• create a Java EE domain by using the IaaS management service to create a VM, put GlassFish there, create a domain, pass IaaS management service location to the domain. (This includes potentially choosing from different VM options (OS type, web/full distribution, etc.)
  • direct the user to the console for the domain
  • show a list of domains that the user has created
  • delete a domain
  • provide an integrated console to deploy applications directly to a domain, possibly hiding the existence of domains in the interface
  • job scheduling for scheduled tasks with respect to the PaaS infrastructure - an example is backing up domains and configurations.
  • reporting on monitoring of physical resources and providing a listener based notification for exhaustion of physical resources as cloud demand nears exceeding supply.

For the PaaS Administrator

  • view the GlassFish users (and do everything a user can do)
  • configure which IaaS management service is used
  • provide a UI for the IaaS management service (this is TBD - the IaaS management service could have its own UI)

The domains manager acts as an interface point for users of the PaaS. It has the ability to create a VM for a DAS. But it doesn't analyze applications, create VMs for clustered instances, create VMs for other services. It doesn't have a pluggable interface for service providers.

The domains manager runs on a GlassFish DAS.

The domains manager lifecycle begins with a manual installation of GlassFish with the PaaS feature. A separate GlassFish domain is needed to run the domains manager itself, i.e., separate from the domains that are being managed by users of the domains manager. If this GlassFish domain is to be run within the cloud itself, a VM for the domain would need to be manually created using tools from the cloud infrastructure.

Domains Manager Data Store

The domains manager stores the following information

  • user store configuration (how to authenticate and authorize users)
  • IaaS management service configuration information (where is the IaaS Management Service to be used by this domains manager)
  • per-user domain configuration information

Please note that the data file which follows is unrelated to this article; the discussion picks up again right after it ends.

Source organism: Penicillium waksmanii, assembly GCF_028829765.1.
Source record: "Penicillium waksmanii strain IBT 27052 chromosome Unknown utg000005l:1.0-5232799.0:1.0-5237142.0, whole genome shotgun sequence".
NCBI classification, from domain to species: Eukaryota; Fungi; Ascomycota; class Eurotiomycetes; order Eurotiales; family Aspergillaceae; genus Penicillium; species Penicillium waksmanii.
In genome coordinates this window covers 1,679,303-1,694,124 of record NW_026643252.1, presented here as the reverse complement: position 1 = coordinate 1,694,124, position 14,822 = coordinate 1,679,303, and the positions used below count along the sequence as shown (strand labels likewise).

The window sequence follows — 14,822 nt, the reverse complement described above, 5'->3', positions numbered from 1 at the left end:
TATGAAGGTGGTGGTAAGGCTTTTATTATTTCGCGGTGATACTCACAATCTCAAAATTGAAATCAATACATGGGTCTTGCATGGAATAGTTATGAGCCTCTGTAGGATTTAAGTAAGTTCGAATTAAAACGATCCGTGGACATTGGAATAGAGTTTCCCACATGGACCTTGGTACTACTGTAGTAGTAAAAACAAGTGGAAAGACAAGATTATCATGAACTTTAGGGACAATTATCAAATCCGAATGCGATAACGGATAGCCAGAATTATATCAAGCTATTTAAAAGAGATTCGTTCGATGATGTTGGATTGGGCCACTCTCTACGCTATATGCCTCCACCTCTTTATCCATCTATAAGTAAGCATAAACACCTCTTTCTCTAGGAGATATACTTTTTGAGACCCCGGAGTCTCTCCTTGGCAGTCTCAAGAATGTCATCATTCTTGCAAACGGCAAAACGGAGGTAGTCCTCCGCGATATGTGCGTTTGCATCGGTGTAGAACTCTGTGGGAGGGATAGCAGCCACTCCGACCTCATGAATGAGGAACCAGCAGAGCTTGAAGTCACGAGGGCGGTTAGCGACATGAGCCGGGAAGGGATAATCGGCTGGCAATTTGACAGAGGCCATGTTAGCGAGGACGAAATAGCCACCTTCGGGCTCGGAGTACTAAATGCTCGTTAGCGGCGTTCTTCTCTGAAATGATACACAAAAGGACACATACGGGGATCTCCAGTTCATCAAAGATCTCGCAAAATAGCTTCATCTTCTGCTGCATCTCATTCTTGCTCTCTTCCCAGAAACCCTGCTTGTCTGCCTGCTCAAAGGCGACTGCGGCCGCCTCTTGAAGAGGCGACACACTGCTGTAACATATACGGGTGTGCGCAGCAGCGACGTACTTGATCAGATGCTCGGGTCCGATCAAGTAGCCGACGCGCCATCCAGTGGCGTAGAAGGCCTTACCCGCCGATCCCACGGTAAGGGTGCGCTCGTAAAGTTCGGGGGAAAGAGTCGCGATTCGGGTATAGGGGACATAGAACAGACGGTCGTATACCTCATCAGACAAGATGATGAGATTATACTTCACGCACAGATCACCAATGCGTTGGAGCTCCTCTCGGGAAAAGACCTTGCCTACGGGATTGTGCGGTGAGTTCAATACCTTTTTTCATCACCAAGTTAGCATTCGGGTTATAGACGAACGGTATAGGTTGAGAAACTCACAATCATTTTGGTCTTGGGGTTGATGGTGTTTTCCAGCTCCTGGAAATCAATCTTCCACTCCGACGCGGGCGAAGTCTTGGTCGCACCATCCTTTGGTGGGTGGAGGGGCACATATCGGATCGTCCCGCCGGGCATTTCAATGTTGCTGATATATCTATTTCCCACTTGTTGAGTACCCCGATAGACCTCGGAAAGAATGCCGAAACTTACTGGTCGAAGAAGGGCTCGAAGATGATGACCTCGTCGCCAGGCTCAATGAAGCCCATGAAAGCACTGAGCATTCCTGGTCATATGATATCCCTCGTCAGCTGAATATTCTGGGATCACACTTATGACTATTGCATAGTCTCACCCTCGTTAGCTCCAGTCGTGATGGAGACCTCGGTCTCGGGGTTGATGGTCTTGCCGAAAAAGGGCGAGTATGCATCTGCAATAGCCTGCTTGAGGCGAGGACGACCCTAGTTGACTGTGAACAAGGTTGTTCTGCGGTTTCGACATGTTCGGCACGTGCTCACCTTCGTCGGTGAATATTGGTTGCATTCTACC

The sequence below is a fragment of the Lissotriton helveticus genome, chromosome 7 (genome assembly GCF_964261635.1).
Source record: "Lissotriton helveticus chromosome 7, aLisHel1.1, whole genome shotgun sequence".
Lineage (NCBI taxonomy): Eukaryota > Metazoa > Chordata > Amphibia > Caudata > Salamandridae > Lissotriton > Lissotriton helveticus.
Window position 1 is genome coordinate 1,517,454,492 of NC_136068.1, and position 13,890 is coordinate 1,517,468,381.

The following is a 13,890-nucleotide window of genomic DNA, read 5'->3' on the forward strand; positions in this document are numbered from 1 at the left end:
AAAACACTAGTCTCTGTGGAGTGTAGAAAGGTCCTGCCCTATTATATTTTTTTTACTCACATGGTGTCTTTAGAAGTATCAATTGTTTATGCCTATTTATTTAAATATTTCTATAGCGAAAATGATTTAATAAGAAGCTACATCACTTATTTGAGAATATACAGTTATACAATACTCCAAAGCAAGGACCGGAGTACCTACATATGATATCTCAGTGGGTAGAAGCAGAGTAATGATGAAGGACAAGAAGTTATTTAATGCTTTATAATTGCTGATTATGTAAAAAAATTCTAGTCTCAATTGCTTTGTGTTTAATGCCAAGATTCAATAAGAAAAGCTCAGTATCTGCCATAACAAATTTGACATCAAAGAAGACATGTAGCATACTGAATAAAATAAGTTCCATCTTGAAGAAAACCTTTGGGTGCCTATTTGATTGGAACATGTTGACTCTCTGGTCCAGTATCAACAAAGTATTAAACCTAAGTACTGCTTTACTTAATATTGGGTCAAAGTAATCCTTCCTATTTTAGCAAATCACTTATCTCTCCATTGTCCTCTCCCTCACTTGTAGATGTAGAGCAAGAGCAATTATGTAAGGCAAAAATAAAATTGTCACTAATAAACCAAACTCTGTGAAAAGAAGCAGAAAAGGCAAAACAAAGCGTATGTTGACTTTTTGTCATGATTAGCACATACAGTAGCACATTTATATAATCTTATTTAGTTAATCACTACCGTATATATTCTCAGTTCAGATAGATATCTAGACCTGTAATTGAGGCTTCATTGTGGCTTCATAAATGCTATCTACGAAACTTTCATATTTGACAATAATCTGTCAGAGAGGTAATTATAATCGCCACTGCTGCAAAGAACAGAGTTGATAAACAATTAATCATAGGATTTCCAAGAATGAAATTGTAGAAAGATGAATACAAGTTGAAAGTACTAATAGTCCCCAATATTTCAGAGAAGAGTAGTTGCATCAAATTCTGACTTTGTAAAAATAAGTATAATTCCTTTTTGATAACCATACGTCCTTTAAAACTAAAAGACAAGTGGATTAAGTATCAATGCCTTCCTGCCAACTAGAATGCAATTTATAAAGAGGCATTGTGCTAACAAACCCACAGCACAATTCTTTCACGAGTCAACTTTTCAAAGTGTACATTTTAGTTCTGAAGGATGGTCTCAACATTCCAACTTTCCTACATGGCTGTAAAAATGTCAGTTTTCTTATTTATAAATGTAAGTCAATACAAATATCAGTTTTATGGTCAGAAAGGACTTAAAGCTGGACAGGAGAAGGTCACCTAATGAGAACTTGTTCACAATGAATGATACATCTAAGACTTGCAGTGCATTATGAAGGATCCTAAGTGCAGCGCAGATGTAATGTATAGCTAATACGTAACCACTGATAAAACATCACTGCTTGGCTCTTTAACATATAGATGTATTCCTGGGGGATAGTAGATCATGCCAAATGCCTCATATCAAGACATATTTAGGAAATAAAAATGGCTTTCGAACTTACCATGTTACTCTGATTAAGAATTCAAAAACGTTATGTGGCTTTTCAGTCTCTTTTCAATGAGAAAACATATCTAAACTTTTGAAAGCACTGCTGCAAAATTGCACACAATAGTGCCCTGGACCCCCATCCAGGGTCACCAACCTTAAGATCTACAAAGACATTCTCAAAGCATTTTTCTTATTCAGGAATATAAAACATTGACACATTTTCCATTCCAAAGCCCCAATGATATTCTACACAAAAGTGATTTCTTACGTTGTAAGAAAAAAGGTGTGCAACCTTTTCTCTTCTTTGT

• where is the DAS (console URL, VM location)
    • what IaaS management service it is using

PaaS Feature Operation

The description of PaaS operation will refer to a set of services: Orchestrator, Elasticity Manager, IaaS Management and a Domains Manager.

Let's have a look on how these services fit together. In the diagram below, the boxes do not represent process boundaries but service boundaries.

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DAS Creation

How the GlassFish cloud environment bootstraps itself depends on the deployment environment.

  1. Domains Manager present. The user will register itself to domains manager and request for a domain creation. Domains manager will allocate a virtual machine and setup a DAS on that machine. It should be possible to run the DAS on bare metal. It should also be possible to attach an existing DAS to domains manager (tbd). Domains manager will need to configure the DAS with the right IaaS Management configuration so the DAS can request virtual machines.
  2. Domains Manager not present. The user will need to install manually a DAS on bare metal or in a Virtual Machine and configure it appropriately with the right IaaS definitions so the DAS can use the IMS to allocate/deallocate virtual machines.
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The most important difference with the PaaS Feature versus 3.1 is the deployment use case. In 3.1 the users were most of the time performing the following tasks when deploying an application to a multi-instance environments :